At the APSTSN conference in Singapore this July, I had the pleasure of meeting Richard Hindmarsh, associate professor at Griffith University, Australia, and editor of Nuclear Disaster at Fukushima Daiichi: Social, Political and Environmental Issues.
We were each presenting papers in a session entitled “States of Risk II”: Richard’s paper, Nuclear Disaster at Fukushima Daiichi: Social, Political and Environmental Issues – An Overview, introduced the major themes in his recent book. My paper, Nuclear Power: ‘A Malevolent Uncultured Arbiter of our Destiny’ or ‘A Servant of the Industrial Revolution’?, was about early attitudes to nuclear power in New Zealand. In our session, and in other parts of the conference, there were many other papers about nuclear histories and current attitudes to nuclear technology – many of them referencing the Fukushima disaster.
Richard and I got talking after our session, and kept on talking after the conference, and developed a plan for a follow up volume to Richard’s Nuclear Disaster at Fukushima book. We’re calling the new book The Fukushima Effect: Nuclear Histories, Representations and Debates and are currently seeking submissions.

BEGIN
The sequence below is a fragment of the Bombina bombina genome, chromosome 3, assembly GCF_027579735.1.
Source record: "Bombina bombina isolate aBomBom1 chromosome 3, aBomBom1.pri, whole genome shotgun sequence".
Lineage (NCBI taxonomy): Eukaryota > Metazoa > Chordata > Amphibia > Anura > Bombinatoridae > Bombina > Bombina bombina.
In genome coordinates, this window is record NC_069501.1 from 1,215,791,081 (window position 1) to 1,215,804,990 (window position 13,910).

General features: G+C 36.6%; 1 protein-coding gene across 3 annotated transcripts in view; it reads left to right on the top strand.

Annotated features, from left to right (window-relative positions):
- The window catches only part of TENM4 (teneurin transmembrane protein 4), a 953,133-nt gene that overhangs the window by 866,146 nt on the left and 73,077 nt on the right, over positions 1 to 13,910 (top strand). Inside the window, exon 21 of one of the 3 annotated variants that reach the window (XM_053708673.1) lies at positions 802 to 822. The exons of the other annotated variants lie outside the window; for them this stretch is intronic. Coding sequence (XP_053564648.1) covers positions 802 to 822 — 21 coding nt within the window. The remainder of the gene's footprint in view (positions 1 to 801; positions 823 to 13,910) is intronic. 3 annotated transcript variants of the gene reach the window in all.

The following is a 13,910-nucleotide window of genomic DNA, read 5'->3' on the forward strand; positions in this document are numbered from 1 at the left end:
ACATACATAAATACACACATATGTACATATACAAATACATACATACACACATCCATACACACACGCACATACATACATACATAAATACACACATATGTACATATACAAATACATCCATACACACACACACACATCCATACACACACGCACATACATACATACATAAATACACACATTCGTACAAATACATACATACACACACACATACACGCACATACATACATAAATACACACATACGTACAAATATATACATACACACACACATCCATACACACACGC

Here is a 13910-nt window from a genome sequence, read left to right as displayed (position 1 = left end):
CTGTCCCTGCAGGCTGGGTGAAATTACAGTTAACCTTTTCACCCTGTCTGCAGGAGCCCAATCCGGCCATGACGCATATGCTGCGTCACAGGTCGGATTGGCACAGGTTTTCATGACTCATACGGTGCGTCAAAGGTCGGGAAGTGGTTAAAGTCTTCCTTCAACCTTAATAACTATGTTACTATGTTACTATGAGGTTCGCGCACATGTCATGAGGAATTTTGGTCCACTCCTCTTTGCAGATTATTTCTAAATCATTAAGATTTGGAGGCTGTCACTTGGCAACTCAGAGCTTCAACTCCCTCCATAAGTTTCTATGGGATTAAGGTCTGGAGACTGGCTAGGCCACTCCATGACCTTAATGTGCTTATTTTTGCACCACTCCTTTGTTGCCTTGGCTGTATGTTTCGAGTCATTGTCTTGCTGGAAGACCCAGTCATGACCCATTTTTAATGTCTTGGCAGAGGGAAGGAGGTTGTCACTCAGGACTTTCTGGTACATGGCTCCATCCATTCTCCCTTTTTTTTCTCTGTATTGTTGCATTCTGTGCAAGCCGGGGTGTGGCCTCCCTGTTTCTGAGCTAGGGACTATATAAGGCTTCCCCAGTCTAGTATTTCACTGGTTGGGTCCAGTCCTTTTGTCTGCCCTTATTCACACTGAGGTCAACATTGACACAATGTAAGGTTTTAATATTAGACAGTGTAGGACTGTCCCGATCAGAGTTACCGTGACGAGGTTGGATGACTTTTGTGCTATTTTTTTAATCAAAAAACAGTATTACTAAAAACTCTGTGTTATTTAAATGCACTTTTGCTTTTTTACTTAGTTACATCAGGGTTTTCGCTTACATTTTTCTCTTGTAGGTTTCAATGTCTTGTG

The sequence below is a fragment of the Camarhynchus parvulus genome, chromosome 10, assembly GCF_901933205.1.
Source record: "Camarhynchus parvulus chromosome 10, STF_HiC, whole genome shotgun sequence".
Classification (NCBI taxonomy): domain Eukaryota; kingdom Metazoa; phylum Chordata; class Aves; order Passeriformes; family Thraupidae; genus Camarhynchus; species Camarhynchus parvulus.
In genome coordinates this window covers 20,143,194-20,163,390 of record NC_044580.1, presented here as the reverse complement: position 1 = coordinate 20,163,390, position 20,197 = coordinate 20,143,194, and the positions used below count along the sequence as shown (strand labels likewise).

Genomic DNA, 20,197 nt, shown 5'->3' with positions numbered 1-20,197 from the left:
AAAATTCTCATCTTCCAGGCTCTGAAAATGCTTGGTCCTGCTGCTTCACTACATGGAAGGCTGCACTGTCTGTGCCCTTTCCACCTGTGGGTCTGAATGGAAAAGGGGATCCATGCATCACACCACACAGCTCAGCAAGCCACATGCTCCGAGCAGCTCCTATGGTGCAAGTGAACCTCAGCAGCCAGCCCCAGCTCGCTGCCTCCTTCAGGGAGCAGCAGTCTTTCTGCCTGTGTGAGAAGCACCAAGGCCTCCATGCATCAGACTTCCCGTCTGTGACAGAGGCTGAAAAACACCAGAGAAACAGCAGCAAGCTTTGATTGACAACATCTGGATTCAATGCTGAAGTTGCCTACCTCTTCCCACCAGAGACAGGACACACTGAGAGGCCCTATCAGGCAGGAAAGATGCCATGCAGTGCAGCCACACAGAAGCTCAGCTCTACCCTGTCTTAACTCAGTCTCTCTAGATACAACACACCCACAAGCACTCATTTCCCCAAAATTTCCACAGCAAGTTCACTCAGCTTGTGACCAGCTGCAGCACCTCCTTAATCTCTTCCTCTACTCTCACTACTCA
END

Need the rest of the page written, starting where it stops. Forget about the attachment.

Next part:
Here’s some brief information about the aim of the book and the two areas it will cover:
Aim: to produce a high-quality edited book on the effect of the Fukushima disaster three years out from the disaster as another relatively early benchmark on this ‘effect’ and to determine the extent and scope of it, politically and culturally, on either:
Area 1: national histories, debates and policy responses on nuclear power development (in both well established ‘nuclear nations’ and emergent ones (apart from China, South Korea, Taiwan and New Zealand, for which we already have authors).
Area 2: long standing international and national debates in political and cultural context, such as the safety of nuclear energy, radiation risk, nuclear waste management, effect of radiation leaks on marine ecosystems, development of nuclear energy vis-à-vis other energy options, the moral debate, anti- nuclear protest movements, nuclear power representations, and so on.
Abstract submission deadline: 6 December 2013.
Send abstracts to: firstname.lastname@example.org
Full details are contained in the attached pdf.